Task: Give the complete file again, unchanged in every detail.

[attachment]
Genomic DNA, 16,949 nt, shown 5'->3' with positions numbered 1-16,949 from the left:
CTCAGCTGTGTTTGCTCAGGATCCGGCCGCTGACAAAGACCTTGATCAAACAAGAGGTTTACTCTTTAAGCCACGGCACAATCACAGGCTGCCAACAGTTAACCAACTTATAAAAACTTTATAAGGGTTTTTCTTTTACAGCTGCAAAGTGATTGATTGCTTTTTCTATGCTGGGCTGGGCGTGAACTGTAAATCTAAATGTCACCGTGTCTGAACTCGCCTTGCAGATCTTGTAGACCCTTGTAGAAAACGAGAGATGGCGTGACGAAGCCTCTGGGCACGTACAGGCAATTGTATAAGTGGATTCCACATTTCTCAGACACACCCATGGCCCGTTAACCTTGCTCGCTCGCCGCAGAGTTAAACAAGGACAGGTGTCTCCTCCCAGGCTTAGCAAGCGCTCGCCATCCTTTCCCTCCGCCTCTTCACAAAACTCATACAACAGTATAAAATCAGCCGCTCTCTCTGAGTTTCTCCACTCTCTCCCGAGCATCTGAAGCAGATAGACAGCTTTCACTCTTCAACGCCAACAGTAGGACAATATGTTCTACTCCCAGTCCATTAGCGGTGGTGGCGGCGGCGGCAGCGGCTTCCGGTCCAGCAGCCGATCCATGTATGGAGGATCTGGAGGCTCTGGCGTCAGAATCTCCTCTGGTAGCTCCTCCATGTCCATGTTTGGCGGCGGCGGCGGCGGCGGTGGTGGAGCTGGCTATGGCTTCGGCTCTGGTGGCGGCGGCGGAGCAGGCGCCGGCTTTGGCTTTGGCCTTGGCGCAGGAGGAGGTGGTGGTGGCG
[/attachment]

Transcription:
Genomic DNA, 16,949 nt, shown 5'->3' with positions numbered 1-16,949 from the left:
CTCAGCTGTGTTTGCTCAGGATCCGGCCGCTGACAAAGACCTTGATCAAACAAGAGGTTTACTCTTTAAGCCACGGCACAATCACAGGCTGCCAACAGTTAACCAACTTATAAAAACTTTATAAGGGTTTTTCTTTTACAGCTGCAAAGTGATTGATTGCTTTTTCTATGCTGGGCTGGGCGTGAACTGTAAATCTAAATGTCACCGTGTCTGAACTCGCCTTGCAGATCTTGTAGACCCTTGTAGAAAACGAGAGATGGCGTGACGAAGCCTCTGGGCACGTACAGGCAATTGTATAAGTGGATTCCACATTTCTCAGACACACCCATGGCCCGTTAACCTTGCTCGCTCGCCGCAGAGTTAAACAAGGACAGGTGTCTCCTCCCAGGCTTAGCAAGCGCTCGCCATCCTTTCCCTCCGCCTCTTCACAAAACTCATACAACAGTATAAAATCAGCCGCTCTCTCTGAGTTTCTCCACTCTCTCCCGAGCATCTGAAGCAGATAGACAGCTTTCACTCTTCAACGCCAACAGTAGGACAATATGTTCTACTCCCAGTCCATTAGCGGTGGTGGCGGCGGCGGCAGCGGCTTCCGGTCCAGCAGCCGATCCATGTATGGAGGATCTGGAGGCTCTGGCGTCAGAATCTCCTCTGGTAGCTCCTCCATGTCCATGTTTGGCGGCGGCGGCGGCGGCGGTGGTGGAGCTGGCTATGGCTTCGGCTCTGGTGGCGGCGGCGGAGCAGGCGCCGGCTTTGGCTTTGGCCTTGGCGCAGGAGGAGGTGGTGGTGGCG